Thursday, June 7, 2012

Neglected Treasures - John Carter & Bobby Bradford on Flying Dutchman

Over the past few years, I’ve become increasingly interested in the creative jazz that emerged from California from the 1950s to the 1980s. The most important proponents of the avant-garde out West were musicians like Jimmy Giuffre, Ornette Coleman, Horace Tapscott, Vinny Golia and the Cline Brothers.

Two of the most important figures in the progressive jazz scene were multi-reedist John Carter and trumpeter/cornetist Bobby Bradford. During the mid to late 1960s, this forward thinking duo came together to help form the New Art Jazz Ensemble and remained close collaborators until Carter’s death in 1991.

Through the whims of legendary record producer Bob Thiele, Carter and Bradford were given a chance to present their unique style of jazz to a larger audience. They released two outstanding recordings, Flight of Four and Self Determination Music on Thiele’s Flying Dutchman label in 1969 and 1970. The recordings did not make the tandem household names but they did firmly entrench them as standard bearers of the new music on the West Coast.

I recently had the good fortune to speak with Mr. Bradford about these two recordings and the events that led up to their creation. Through Mr. Bradford’s memories and a bit of research, I was able to gain some insight into the music.

John Carter

John Wallace Carter was born in Ft. Worth, Texas on September 24, 1929. He was introduced to music at an early age through his parent’s record collection and the music of the Baptist church his family attended. Carter first got involved in music by playing the mellophone then moved on to the clarinet at the age of 12.

Carter started playing professionally at 14 after he had picked up the saxophone and flute. Carter’s association with saxophonist Ornette Coleman and drummer Charles Moffett began in the 1940s as bebop zealots but, as there was no work for jazz musicians, they all played as part of the R&B scene of middle Texas.

Carter was a brilliant young man. He graduated high school at the age of 15 and attended Lincoln University in Jefferson, Missouri, where he received his Bachelor’s of Arts in 1949 (just 19 years old). While he attended Lincoln, Carter continued to play and tour infrequently, mostly with Kansas City based blues musicians like George Baldwin. Carter continued his education at the University of Colorado where he received his Masters in 1956. Between 1949 and 1961, Carter found work by teaching music in the public schools of Ft. Worth.

In 1961, Carter relocated to Los Angeles with his wife, with whom he would have four children.  He was able to find work as a traveling music teacher, driving from school to school. Carter had originally wanted to try his hand as a studio musician but found that the sacrifice wouldn’t be worth it – studio work would have consumed all his time and wouldn’t have let him focus on his own individual musical development.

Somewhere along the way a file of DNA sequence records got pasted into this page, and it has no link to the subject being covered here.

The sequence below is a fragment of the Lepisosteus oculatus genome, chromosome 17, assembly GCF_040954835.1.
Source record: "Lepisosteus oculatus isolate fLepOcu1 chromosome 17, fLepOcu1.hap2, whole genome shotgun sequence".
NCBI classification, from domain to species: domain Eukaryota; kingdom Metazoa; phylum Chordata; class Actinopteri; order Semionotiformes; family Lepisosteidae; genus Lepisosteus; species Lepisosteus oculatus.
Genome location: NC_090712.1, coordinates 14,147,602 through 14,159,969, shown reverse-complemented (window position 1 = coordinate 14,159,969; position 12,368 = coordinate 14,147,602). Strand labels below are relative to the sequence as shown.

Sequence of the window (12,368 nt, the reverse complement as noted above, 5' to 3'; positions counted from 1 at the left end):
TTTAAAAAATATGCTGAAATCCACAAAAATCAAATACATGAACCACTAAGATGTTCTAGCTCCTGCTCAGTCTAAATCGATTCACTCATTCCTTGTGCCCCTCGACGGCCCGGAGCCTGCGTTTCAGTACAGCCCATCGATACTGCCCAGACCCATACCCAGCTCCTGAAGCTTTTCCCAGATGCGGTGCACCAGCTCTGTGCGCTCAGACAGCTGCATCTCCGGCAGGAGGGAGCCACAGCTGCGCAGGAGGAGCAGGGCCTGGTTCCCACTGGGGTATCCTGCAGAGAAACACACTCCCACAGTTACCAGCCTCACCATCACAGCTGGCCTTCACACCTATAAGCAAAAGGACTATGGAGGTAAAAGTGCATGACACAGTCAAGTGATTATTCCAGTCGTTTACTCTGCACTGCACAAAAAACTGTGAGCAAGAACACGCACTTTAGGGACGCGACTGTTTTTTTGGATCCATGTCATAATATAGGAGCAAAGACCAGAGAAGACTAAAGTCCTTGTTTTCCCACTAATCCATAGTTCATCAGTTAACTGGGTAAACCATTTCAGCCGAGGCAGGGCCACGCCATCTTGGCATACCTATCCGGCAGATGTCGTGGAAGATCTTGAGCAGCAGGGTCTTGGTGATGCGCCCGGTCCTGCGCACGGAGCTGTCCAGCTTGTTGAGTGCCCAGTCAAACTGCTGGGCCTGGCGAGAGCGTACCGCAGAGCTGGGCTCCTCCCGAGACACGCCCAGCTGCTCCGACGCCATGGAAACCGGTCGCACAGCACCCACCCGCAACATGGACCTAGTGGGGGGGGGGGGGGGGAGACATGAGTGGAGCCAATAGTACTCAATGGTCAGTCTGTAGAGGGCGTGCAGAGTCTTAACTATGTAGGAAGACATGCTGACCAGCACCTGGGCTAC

Carter maintained a busy schedule as an educator but still played as frequently as he could. He knew and performed with many of the Los Angeles based musicians, including pianist Hampton Hawes and saxophonist Harold Land. By the 1960s, Carter had begun looking for new musicians that were interested in the new directions he had been exploring. It was his friend Ornette Coleman that recommended Bobby Bradford.

Bobby Bradford

Bobby Lee Bradford was born July 19, 1934 in Cleveland, Mississippi. He spent his early childhood in Mississippi. Unlike Carter, Bradford’s relocation to California took a few attempts to hold.

The first was by car in 1944 when Bradford’s stepfather, mother and brother went to look for better opportunities out West. His stepfather’s brother had already established himself in California and work at the Douglas aircraft manufacturer looked promising – ultimately it wasn’t. After a brief spell in Detroit right after the unsuccessful Los Angeles try, Bradford decided that he didn’t see eye to eye with his stepfather and moved to Dallas to settle in with his father at the behest of his mother. This was in 1946 and he was 11 1/2 years old.

Bradford had played a little piano as a child in Mississippi but began playing music in earnest in 1949 when he picked up the cornet in 10th grade. He was immediately attracted to the fledging sounds of bebop and began practicing religiously. Bradford was able to get gigs playing in R&B bands backing touring vocalists at the time. Among the musicians that he befriended in high school were David “Fathead” Newman, James Clay and Cedar Walton.

The Dallas and Ft. Worth jazz scene was expansive at that time. It wasn’t until Bradford was a freshman at Samuel Huston College in Austin, Texas that he finally played with that “Ft. Worth musician who was doing some far out shit.” The occasion was Bradford’s friend and drummer Charles Moffett’s wedding. A jam session was set up to celebrate at the Victory Grill in Austin. That was where Bradford first heard Moffett’s best man, the saxophonist Ornette Coleman.

Bradford’s next rendezvous with Coleman wouldn’t occur until he left college after a year and a half for Los Angeles in 1953. Bradford hadn’t been getting what he wanted out of Huston College and decided to try his luck out West. He settled in with his mother and stepfather. It wasn’t long after his move that Bradford met Coleman on the Red Car, a train that ran between Long Beach and downtown Los Angeles.